Yes, everyone is entitled to their own opinions based on their experiences. However, saying legacy admissions are needed to keep elite schools running as a business is the opposite of owning privilege. It’s a way to use privilege as an advantage to keep non-legacy admits beneath you regardless of their other identities. Such is a form of oppression, not a form of “school pride,” as the article claims.
However, it’s a challenge when the Ivy with the most diverse student body is primarily white and heteronormative. According to Data USA, “the enrolled student population at Cornell University, both undergraduate and graduate, is 33.6 percent White, 15.4 percent Asian, 10.6 percent Hispanic or Latino, 5.3 percent Black or African American, 3.81 percent Two or More Races, 0.25 percent American Indian or Alaska Native, and 0.0916 percent Native Hawaiian or Other Pacific Islanders”.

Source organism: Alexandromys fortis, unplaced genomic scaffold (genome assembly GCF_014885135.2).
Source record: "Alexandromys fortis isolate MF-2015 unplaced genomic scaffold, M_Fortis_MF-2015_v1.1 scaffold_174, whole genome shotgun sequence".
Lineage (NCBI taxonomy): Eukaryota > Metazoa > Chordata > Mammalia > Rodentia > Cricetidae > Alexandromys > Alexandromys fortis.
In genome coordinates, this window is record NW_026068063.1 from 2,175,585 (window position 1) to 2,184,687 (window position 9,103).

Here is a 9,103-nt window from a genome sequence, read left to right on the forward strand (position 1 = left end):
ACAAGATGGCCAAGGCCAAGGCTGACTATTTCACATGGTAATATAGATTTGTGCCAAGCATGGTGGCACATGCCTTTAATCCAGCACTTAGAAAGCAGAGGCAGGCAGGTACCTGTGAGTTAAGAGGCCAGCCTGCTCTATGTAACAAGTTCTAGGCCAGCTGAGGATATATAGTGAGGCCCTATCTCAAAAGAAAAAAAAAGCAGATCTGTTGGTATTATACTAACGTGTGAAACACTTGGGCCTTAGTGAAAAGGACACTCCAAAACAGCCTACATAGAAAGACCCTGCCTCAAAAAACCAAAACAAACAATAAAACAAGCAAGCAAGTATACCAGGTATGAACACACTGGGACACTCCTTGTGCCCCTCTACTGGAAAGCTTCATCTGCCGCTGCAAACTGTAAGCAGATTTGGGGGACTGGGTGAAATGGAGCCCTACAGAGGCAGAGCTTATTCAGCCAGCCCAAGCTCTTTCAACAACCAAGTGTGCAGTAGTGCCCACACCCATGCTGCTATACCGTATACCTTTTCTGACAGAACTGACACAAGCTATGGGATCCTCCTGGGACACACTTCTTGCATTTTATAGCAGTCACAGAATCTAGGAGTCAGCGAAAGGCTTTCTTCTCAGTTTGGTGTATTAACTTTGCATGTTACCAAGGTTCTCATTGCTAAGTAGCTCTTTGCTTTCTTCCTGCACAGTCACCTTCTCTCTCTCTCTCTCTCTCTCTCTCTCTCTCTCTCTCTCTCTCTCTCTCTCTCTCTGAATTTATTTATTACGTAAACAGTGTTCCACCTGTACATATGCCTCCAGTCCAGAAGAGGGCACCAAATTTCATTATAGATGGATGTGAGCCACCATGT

“As Ivy League students, we recognize the power and privilege that has been awarded us,” Elena Gupta ’19 said. “Our hope is … to break the glass ceilings that exist in the workplace by beginning with those that exist in the classroom.”
My parents found a perfect candidate to look after me since they couldn’t anymore. What qualified him, however, had nothing to do with the fact that he was my resident advisor whose job was to ease the drastic change to college life. He was a respectful and seemingly responsible Indian student who fondly reminisced with them of the motherland, using “aunty” and “uncle” throughout their conversation. As we mature, we come into identities shaped by the culture we were raised in. My parents came to America for my sister and me, but ensured we would grow up in an Indian household.